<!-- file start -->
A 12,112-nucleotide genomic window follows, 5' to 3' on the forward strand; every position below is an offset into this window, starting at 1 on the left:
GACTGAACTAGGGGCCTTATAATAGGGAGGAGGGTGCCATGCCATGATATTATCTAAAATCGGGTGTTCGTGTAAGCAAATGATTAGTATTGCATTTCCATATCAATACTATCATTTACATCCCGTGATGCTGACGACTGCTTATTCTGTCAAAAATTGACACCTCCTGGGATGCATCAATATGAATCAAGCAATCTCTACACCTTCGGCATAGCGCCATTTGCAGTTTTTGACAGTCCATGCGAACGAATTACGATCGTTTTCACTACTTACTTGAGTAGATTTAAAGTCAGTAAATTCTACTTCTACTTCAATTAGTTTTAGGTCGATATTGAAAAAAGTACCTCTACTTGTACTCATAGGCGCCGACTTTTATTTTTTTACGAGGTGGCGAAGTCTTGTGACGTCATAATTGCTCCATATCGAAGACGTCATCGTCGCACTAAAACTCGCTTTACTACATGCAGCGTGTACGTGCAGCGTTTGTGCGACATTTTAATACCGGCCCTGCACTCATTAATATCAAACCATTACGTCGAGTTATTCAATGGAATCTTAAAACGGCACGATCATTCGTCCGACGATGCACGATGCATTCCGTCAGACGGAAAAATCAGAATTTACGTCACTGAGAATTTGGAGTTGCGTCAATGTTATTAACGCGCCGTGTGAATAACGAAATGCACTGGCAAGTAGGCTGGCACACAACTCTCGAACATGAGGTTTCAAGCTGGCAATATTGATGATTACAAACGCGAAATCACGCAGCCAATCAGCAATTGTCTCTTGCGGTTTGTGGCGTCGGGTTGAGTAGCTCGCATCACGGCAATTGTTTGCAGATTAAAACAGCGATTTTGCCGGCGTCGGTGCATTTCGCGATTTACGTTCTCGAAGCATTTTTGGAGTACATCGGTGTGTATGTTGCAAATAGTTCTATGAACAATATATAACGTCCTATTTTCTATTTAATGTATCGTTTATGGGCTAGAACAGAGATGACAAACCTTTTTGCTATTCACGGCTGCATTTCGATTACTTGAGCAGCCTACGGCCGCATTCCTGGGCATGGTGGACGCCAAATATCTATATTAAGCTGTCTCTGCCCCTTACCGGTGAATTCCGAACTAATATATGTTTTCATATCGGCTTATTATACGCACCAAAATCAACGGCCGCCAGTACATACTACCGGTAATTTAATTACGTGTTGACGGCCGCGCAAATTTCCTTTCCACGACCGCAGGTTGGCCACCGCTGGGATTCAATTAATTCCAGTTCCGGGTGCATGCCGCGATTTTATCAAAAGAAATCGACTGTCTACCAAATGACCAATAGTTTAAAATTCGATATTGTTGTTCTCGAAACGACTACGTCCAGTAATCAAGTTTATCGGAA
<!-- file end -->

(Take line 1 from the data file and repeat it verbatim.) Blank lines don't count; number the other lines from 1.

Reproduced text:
A 12,112-nucleotide genomic window follows, 5' to 3' on the forward strand; every position below is an offset into this window, starting at 1 on the left: